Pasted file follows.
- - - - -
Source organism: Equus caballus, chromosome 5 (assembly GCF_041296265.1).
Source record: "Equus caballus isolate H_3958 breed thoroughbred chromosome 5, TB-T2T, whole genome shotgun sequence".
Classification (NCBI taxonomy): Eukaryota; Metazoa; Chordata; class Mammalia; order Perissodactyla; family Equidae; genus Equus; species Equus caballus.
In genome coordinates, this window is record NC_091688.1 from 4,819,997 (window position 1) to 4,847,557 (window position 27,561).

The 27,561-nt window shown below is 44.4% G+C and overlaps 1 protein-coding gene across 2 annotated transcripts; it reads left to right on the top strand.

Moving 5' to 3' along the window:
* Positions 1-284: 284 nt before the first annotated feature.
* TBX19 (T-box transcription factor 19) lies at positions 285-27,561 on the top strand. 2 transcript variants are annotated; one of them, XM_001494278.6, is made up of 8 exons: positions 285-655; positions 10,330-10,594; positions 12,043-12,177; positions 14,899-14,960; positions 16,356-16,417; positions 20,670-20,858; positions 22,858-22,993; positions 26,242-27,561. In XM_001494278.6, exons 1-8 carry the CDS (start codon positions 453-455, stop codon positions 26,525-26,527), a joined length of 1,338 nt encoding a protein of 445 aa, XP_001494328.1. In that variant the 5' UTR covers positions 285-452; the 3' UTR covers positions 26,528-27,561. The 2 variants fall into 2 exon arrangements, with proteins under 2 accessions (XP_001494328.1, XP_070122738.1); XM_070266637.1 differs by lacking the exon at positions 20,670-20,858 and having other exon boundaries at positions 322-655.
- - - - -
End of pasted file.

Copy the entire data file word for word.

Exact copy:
Source organism: Equus caballus, chromosome 5 (assembly GCF_041296265.1).
Source record: "Equus caballus isolate H_3958 breed thoroughbred chromosome 5, TB-T2T, whole genome shotgun sequence".
Classification (NCBI taxonomy): Eukaryota; Metazoa; Chordata; class Mammalia; order Perissodactyla; family Equidae; genus Equus; species Equus caballus.
In genome coordinates, this window is record NC_091688.1 from 4,819,997 (window position 1) to 4,847,557 (window position 27,561).

The 27,561-nt window shown below is 44.4% G+C and overlaps 1 protein-coding gene across 2 annotated transcripts; it reads left to right on the top strand.

Moving 5' to 3' along the window:
* Positions 1-284: 284 nt before the first annotated feature.
* TBX19 (T-box transcription factor 19) lies at positions 285-27,561 on the top strand. 2 transcript variants are annotated; one of them, XM_001494278.6, is made up of 8 exons: positions 285-655; positions 10,330-10,594; positions 12,043-12,177; positions 14,899-14,960; positions 16,356-16,417; positions 20,670-20,858; positions 22,858-22,993; positions 26,242-27,561. In XM_001494278.6, exons 1-8 carry the CDS (start codon positions 453-455, stop codon positions 26,525-26,527), a joined length of 1,338 nt encoding a protein of 445 aa, XP_001494328.1. In that variant the 5' UTR covers positions 285-452; the 3' UTR covers positions 26,528-27,561. The 2 variants fall into 2 exon arrangements, with proteins under 2 accessions (XP_001494328.1, XP_070122738.1); XM_070266637.1 differs by lacking the exon at positions 20,670-20,858 and having other exon boundaries at positions 322-655.